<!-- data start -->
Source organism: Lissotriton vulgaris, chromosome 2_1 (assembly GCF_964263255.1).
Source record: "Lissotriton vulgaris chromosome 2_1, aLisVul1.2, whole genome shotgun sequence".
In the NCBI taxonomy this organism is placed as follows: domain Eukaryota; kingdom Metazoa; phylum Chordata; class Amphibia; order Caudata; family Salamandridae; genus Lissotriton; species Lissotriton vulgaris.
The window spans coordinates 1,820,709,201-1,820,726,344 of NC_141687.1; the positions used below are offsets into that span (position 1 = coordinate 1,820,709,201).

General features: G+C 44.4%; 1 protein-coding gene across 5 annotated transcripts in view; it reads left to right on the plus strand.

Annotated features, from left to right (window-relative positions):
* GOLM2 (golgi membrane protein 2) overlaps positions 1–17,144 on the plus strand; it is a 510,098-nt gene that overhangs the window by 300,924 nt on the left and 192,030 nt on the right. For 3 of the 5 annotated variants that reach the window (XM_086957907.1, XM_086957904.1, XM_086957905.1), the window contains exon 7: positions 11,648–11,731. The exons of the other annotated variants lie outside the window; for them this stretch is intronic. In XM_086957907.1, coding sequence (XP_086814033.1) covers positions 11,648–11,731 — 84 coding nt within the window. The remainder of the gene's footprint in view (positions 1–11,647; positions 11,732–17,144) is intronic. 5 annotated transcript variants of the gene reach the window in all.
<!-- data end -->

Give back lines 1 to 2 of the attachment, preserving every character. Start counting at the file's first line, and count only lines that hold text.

Source organism: Lissotriton vulgaris, chromosome 2_1 (assembly GCF_964263255.1).
Source record: "Lissotriton vulgaris chromosome 2_1, aLisVul1.2, whole genome shotgun sequence".